Rotterdam has shown exceptional public support for culture, modernist, traditional and otherwise. As one former director of the International Film Festival of Rotterdam put it: ‘We couldn’t do this in Amsterdam. There would be only a few volunteers – in Rotterdam, enthusiastic volunteers turn up by the hundreds.’ It’s the same for Poetry International – Rotterdam’s diverse population rushes to volunteer as interpreters, facilitators and general supporters of the event, hardly a low-brow affair. And yes, it’s a genuinely BIG city, with wealth and industry and diversity and poverty and culture and problems of all kinds. If it is beyond Mr. Eliasson’s abilities to design for such a complex context, then Rotterdam should tell him, in the words of its honorable mayor Mr. Aboutaleb in a recent speech: Rot toch op! (Get lost!)

Please: cancel this plan. Put the money into something worthwhile.

For deeper understanding of how design supports the quality of public life, I highly recommend Gehl’s work ‘Life between buildings’. Here is a screen cap of a relevant page, from the Amazon viewer:

Page from Jan Gehl's book 'life between buildings'.

Excerpt from Gehl’s ‘Life Between Buildings’, courtesy of

To the creators of the new station in Rotterdam: an appeal for help

Tuesday, August 18th, 2015

This post has two purposes: to thank everyone who created this wonderful station, and to appeal for their help in stopping the initiatives to place hideous sculptures (Kissing Earth) on the station square. Placement of these sculptures will destroy our enjoyment of both the public life this square enables and of the beauty of the station.

Part 1: Why I love the new station

Rotterdam Central Station.

Rotterdam Central Station – “Rtd CS-III” by Jan Oosterhuis. Licensed under CC BY-SA 3.0 via Commons –

The new Rotterdam Central Station – created by the cooperative efforts of Benthem Crouwel Architects, MVSA Meyer & Van Schooten Architects, and West 8 – has improved the lives of thousands of residents and commuters, including myself. This large and yet remarkably transparent building is technically a marvel, enabling thousands of people to flow without stress or disorientation. It is a design that accommodates newcomers to this global harbor city – its distinctive form is unique and memorable, and even from outside, one can see straight through to the trains. Everything is findable.

The quality of the materials – the stone floor, wood cladding and especially the irregularities in the bright metal covering of the exterior, give it an almost handmade feel. And the ‘coolness’ – the subdued tones – was probably a wise choice, considering that a station of this size can otherwise quickly become overwhelming. It has a beautiful cafe (the ‘living room’ full of vintage furnishings) which offers that second essential quality of a station: refuge from the flow.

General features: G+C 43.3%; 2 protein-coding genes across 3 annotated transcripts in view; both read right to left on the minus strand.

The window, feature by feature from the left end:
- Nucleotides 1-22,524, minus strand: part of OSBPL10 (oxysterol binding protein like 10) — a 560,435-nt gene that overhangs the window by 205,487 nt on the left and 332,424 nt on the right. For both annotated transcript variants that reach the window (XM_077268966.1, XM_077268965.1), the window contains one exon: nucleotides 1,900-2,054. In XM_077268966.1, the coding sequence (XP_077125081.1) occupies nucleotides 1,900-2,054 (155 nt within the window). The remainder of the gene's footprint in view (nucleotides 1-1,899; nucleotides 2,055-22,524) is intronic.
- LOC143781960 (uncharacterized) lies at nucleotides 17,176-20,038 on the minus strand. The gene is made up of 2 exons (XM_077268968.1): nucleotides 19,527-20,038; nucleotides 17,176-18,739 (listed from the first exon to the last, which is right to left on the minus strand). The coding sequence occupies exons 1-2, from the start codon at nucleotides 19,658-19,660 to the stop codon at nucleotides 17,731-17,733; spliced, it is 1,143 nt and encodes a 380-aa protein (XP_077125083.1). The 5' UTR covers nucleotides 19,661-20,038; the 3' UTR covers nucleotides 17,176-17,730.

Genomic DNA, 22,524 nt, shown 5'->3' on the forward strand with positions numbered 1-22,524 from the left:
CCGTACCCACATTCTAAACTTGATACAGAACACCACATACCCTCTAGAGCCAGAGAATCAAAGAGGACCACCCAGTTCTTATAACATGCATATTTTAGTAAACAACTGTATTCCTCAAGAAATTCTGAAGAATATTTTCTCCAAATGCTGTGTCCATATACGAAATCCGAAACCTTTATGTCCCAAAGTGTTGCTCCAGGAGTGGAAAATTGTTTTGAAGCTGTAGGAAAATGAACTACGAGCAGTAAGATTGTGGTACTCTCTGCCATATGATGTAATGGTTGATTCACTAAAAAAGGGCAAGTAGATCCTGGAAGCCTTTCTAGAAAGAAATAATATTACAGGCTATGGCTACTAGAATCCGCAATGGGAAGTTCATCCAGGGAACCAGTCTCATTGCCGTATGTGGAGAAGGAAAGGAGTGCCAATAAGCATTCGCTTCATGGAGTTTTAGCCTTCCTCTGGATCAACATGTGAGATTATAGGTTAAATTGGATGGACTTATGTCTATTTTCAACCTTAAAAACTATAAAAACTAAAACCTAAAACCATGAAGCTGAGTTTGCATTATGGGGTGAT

The overall shape of the facade connects to the surrounding buildings in way that makes this piece of skyline feel more coherent. And it is not an arbitrary form: to me it seems to embody the speed and the extreme linear perspective we experience with when trains pass us. The integration of the old lettering and clock, and other components of the former station, is very welcome in a city in which Nazi bombers destroyed so much of what connects us to the past.

Part 2: Help get rid of these horrid balls!

Two giant globes on a square.

Sculptures proposed for Rotterdam Central Station square.

As I write this, I’m looking in horror at a proposal for two giant, garish, banal sculptures which would totally ruin the station square in front of the facade. What’s at stake here is more than a detail – it’s the whole experience. That square is one of the few inspiring, humane spaces Rotterdam has, and it’s a stage for public life like no other – a genuinely social space! This is important in a city where public life has struggled to re-emerge after the destruction of WWII.

Those sculptures are about as appropriate as a floor-to-ceiling beach ball crammed into your living room. They block the sightlines in this open space and get in the way of every kind of enjoyment of the square and the station. And – it must be said – WHAT STUPID, BORING SCULPTURES THEY ARE! The globe, stylized ?! Granted, this is a prototype – the final design is more subtle, but every bit as banal. The artist has attempted to make up for an impoverished concept by blowing it up to inhumane proportions – basically shouting in our faces.

HELP! I don’t know if it’s possible or desirable, but perhaps as the station’s creators, you can lend your voices to protest these monstrosities! Help us if you can. It would be a terrible shame if we could no longer experience the magic of the new station in full.

A petition can be found at: